Traditional tribal raffia textiles are among the most distinctive works of African art for their elaboration and complexity of design. They are made by the Kuba people of the Democratic Republic of the Congo.
These pieces are characterised by symbolic and geometric patterns that indicate age, social status, and attributes of a person's character.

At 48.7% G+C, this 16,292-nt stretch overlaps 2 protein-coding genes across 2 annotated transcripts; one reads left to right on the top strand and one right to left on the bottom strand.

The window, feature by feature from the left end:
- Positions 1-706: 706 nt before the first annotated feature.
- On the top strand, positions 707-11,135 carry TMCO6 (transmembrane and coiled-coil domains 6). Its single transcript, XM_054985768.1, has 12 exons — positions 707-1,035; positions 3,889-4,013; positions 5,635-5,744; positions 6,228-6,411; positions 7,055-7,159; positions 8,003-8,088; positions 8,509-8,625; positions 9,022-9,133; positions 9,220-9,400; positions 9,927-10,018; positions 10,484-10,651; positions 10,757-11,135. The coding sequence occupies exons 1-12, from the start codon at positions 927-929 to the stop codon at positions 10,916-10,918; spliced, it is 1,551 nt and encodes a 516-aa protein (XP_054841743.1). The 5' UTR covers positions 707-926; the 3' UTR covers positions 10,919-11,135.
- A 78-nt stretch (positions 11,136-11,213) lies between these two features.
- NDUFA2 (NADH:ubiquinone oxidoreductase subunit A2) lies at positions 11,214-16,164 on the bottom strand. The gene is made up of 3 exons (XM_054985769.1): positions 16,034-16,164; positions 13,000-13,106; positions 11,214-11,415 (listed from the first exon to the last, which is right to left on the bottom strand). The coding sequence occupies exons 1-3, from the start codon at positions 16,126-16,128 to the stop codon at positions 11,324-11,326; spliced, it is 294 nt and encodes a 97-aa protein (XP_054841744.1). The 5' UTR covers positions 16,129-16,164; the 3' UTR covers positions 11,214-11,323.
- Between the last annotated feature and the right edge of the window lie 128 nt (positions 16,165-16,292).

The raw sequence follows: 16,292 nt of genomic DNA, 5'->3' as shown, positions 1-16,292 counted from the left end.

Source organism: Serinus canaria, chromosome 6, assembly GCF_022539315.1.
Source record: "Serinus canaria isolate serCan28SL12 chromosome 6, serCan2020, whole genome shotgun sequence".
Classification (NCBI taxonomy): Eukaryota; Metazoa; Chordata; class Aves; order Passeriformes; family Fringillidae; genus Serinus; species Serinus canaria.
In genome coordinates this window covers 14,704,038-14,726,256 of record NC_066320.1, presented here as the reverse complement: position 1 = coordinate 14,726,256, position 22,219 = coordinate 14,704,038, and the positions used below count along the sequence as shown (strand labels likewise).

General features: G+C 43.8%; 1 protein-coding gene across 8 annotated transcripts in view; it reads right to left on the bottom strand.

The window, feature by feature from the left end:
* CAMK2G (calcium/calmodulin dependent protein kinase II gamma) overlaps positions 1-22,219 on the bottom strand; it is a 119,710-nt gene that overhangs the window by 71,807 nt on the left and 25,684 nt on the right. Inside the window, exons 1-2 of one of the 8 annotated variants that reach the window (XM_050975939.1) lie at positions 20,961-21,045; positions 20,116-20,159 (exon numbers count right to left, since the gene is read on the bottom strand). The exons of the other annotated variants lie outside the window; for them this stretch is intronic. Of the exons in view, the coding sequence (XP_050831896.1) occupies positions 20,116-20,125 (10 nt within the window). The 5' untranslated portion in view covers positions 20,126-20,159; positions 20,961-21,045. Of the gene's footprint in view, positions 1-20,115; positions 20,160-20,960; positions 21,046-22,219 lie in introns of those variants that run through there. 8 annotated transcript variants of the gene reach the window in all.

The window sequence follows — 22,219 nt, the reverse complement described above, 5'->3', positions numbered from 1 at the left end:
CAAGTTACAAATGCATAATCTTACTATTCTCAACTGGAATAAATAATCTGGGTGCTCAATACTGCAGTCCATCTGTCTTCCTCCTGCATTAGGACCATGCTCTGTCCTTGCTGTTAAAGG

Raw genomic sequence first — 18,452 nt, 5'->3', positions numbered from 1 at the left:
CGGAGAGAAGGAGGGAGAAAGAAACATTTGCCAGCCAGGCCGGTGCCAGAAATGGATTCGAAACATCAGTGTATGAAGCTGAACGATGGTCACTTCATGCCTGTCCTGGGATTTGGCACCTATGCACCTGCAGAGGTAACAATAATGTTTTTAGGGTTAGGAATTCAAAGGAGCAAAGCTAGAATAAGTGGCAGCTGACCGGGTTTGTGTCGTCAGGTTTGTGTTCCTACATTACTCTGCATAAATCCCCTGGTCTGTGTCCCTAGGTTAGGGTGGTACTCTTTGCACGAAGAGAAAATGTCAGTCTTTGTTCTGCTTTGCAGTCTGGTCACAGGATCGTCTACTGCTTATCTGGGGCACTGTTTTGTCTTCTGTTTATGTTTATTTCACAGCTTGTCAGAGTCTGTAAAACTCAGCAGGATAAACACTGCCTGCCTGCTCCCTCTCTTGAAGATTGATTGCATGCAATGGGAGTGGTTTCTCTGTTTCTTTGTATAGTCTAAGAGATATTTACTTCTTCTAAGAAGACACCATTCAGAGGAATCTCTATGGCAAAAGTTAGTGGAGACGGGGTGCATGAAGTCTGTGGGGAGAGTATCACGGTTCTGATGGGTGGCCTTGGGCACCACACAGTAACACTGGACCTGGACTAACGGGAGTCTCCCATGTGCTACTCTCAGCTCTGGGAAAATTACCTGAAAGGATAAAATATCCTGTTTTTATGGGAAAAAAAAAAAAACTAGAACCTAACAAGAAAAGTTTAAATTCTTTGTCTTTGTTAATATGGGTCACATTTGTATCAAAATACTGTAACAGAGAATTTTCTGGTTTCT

They are handwoven using the strands from raffia palm leaves and are dyed in a variety of tones using vegetable dyes. Their production is a multiple stage process which involves the participation of both men and women. Men are responsible for raffia palm cultivation and the weaving of raffia cloth. The basic cloth unit is produced on a single heddle loom. Then raffia textiles are embroidered by women with no stitching visible on the back.